If you decide to climb the 4th pitch(do it, it's fun...) be very careful not to knock loose rock down. This pitch is actually quite fun and protects fairly easily.

Personally, I thought that the standard P3(I linked 2 and 3) was harder than P1. Definitely mentally challenging if you're just breaking into leading 5.7 and 5.8. Luckily, jugs are almost always lurking.

Descend carefully. I was able to make 2 rappels with a small section of exposed ledge traversing in between. I think a 70m is necessary due to the last rappel.

Fantastic climb.
Sep 27, 2011
Greg Kuchyt
Richmond, VT
  5.7+
Greg Kuchyt   Richmond, VT
  5.7+
It's possible to make solid gear anchors at P1 and P2, it's just not straight-forward. That said, and as I have comment previously...link P2 and P3, you will be happier. Bring doubles if in doubt.
As well, a flake on the forth pitch finally detached this past winter. Be aware as your work left above the bolted belay that there is some loose debris. Jul 21, 2011
joe schmo  
 
The third pitch is definitely the money pitch. That said, the belay for the P3 can be quite awful. We, possibly mistakenly, set up a hanging belay right before the roof section of the third pitch begins. The tree some people probably use as an anchors would never be something I'd trust my life with. It's simply too scrawny.

I'm definitely not a very big fan of overbolting, but I do have to say a set of fixed achors at the top of P! and P2 would be quite amazing and would easily make this a super classic. Jul 18, 2011
Kevin Heckeler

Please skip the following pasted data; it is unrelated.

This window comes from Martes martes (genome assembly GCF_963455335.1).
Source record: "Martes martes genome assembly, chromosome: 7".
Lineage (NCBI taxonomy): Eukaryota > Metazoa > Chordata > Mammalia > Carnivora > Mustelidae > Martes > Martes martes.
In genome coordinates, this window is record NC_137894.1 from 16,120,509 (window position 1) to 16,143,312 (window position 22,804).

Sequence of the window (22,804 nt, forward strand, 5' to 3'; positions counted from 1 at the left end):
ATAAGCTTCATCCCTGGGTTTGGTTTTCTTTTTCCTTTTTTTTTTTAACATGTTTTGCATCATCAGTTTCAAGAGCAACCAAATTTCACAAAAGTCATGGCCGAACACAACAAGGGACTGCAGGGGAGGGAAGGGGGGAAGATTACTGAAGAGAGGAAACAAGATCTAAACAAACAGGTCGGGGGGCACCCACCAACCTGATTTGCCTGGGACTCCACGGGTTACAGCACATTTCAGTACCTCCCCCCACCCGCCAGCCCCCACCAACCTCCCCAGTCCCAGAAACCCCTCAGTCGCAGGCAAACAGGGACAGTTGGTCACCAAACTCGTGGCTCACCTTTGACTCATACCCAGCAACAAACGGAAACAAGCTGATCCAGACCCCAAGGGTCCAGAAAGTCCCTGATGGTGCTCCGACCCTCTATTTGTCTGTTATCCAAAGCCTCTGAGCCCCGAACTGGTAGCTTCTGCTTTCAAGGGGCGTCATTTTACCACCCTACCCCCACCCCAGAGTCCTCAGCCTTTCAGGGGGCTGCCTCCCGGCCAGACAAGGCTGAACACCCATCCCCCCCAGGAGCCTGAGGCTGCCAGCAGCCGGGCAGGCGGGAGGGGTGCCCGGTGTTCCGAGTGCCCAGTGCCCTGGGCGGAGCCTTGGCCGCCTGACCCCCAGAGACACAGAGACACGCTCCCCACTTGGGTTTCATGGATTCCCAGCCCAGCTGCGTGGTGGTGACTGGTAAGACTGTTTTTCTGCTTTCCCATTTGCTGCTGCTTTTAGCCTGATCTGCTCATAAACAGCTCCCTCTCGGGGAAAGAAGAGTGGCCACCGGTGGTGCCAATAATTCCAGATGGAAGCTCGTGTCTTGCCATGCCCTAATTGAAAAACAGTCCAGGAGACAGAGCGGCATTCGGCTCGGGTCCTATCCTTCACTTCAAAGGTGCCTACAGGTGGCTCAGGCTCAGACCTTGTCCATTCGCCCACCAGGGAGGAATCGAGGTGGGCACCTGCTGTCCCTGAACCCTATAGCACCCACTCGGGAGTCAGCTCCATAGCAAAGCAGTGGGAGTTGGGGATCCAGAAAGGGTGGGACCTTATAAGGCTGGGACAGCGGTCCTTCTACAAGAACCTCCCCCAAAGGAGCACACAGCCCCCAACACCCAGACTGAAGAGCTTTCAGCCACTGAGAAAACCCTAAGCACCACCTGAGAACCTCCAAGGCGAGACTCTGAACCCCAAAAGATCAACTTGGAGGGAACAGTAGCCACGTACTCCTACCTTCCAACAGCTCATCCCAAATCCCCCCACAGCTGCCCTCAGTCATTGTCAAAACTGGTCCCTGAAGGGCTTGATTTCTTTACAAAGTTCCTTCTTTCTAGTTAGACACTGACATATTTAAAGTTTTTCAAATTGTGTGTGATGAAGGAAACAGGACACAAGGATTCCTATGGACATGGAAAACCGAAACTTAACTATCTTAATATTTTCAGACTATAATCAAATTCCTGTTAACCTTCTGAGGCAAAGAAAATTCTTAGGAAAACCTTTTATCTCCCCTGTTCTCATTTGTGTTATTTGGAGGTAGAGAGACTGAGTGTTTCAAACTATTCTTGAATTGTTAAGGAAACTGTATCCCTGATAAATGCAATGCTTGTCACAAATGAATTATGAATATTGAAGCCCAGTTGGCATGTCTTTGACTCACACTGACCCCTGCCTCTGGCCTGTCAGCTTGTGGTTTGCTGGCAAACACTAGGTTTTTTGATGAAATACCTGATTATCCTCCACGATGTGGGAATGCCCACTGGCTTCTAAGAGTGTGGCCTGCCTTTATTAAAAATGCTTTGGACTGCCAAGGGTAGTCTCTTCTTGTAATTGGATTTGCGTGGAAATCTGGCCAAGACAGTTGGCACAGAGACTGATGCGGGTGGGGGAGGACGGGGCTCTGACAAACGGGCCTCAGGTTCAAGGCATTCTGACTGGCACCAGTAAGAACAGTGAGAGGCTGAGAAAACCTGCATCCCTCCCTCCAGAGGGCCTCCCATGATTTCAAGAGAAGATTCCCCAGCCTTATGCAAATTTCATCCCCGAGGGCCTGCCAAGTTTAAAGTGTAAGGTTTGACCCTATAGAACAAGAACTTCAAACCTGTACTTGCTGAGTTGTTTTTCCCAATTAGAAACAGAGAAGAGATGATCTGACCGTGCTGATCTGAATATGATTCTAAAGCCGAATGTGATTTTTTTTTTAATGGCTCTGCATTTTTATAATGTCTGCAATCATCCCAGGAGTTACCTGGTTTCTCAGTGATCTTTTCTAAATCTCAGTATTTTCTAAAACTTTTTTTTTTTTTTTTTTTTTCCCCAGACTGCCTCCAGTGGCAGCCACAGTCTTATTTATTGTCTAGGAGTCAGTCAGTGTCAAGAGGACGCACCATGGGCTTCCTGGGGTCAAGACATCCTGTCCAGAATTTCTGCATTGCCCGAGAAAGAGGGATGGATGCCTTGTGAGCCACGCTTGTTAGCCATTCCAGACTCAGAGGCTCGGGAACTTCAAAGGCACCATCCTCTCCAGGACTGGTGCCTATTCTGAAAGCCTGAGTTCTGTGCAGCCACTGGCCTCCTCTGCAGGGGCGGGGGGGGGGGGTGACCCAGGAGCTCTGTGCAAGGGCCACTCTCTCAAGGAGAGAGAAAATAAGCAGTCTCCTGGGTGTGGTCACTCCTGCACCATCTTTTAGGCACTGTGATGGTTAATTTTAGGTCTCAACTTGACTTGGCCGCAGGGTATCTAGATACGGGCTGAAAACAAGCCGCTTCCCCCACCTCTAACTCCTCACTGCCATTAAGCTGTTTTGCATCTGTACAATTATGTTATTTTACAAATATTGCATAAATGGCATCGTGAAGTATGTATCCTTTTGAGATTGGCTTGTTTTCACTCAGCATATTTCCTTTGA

Upstate New York
  5.7+
Kevin Heckeler   Upstate New York
  5.7+
"Natural belays" = tiny trees. Belay at P1 being the less problematic, and there are places near the dying tree to backup with pro. The second belay is utter shit. Managed a micro stopper and C4 .3 to backup the tiny birch. Under the roof was too wet and awkward to get a good anchor built. Unfortunately doing P2 and 3 together might have resulted in running out of ideal gear and/or draws, but would have skipped the second belay. Protecting the roof sections eats gear for lunch.

I liked P1 and 2 the best because they were what I think of when I set off to climb in the ADKs. P3 reminds me of the Gunks, but after discussion with this page's creator (just happen to climb with him often) he reminded me that to be a true Gunks climb we would have pulled the roofs. lol May 22, 2011
Greg Kuchyt
Richmond, VT
  5.7+
Greg Kuchyt   Richmond, VT
  5.7+
Link pitch 2 and 3 together. The belay stance in between is kind of crappy. Apr 21, 2011
Eric Kuenstner
Los Angeles, CA
 
Eric Kuenstner   Los Angeles, CA
 
excellent rock quality and exposure! I don't know about the last pitch though, rapped from the top of the third as it looked chossy and was going to get dark soon. used a lot more TCU's than I expected. Nov 14, 2010
D Goldberg
NH
 
D Goldberg   NH
 
One 60m double-rope rappel will get you from the top of the 3rd pitch to the ground with very little rope to spare. Knot those ends! Nov 14, 2010
Mike Caruso
  5.8-
Mike Caruso  
  5.8-
Great climb. Worth an annual visit. Combines face and crack climbing. Gear - standard rack with cams to a #2 Camalot. Small Loweballs help protect P2 but not a must. Apr 15, 2009